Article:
Low-income households in NI should spend 46 p.c of weekly earnings to afford a wholesome basket of groceries
New research has shown that low-income families in Northern Ireland now have to spend almost half of their weekly income to afford a healthy basket of groceries.
The study, conducted by Safefood and the Food Standards Agency, found that the cost of a healthy, balanced diet for a welfare family of four, with two adults and two children in elementary and secondary school, is £ 162 a week, the equivalent of 46 Percent of their weekly household income.
In addition, a healthy food basket for a minimum wage single parent with two children in preschool and elementary school costs £ 105 a week – 25 percent of household income.
In addition, a retiree living alone must spend £ 61 a week on a healthy and balanced diet, which is one third of his weekly income.
The study also found that food costs were highest in a low-income household with an older child after elementary school, while a household that depended on benefits spent 14 percent more of their income on food than households in which an adult lived employment.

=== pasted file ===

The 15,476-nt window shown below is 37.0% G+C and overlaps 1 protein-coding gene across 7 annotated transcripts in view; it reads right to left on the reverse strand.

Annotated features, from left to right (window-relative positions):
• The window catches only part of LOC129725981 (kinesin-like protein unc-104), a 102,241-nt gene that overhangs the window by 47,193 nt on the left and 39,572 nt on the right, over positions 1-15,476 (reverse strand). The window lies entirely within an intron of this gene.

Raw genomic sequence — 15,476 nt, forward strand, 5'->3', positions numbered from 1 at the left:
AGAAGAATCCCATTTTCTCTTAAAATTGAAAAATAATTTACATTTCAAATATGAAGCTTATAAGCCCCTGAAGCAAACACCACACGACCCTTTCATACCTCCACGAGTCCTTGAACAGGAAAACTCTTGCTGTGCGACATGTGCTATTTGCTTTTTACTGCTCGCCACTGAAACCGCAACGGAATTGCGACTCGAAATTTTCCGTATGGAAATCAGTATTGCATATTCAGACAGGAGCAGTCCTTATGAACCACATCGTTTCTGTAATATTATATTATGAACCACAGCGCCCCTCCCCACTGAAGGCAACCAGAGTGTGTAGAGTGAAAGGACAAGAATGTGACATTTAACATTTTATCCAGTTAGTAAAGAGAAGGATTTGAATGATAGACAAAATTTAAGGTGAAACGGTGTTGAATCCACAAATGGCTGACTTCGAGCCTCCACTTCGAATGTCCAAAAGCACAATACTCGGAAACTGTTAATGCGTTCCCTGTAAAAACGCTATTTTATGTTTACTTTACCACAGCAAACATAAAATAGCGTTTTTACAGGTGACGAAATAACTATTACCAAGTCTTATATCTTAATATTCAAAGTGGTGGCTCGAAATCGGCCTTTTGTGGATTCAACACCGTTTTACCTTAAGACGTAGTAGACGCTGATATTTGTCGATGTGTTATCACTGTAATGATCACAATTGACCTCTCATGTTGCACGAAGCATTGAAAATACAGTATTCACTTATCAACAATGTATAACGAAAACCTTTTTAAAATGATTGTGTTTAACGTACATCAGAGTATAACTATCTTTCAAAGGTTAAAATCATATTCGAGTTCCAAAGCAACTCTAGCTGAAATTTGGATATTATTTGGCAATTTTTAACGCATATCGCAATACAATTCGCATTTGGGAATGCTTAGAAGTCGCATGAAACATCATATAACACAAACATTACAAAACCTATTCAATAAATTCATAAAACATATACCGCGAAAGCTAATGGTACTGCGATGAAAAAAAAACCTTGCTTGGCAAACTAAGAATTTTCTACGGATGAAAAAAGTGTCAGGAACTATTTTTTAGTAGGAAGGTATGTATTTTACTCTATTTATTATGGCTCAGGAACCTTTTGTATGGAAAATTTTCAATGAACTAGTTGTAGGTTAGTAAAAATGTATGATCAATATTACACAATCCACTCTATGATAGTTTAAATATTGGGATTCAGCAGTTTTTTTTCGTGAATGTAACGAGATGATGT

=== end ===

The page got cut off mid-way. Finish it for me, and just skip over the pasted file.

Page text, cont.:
Joana Da Silva, Chief Specialist in Nutrition at Safefood said, “Managing a tight budget means families with children, single parents and retirees have to make strong decisions about how to spend their money.
“Grocery spending is the flexible element of the household budget, and people often stock up on cheap, low-nutrient groceries when prioritizing other bills that need to be paid,” she said.
Fionnuala Close, director of the Food Standards Agency Northern Ireland Dietary Health Policy, said: “While many families across Northern Ireland can enjoy healthy eating, other low-income households have difficulty on budget and tend to do less well eat. which can lead to health inequalities.
“The 2020 Food Basket research builds on an evidence base that will help shape Northern Ireland policies to meet the food needs of the most vulnerable people in our society,” she said.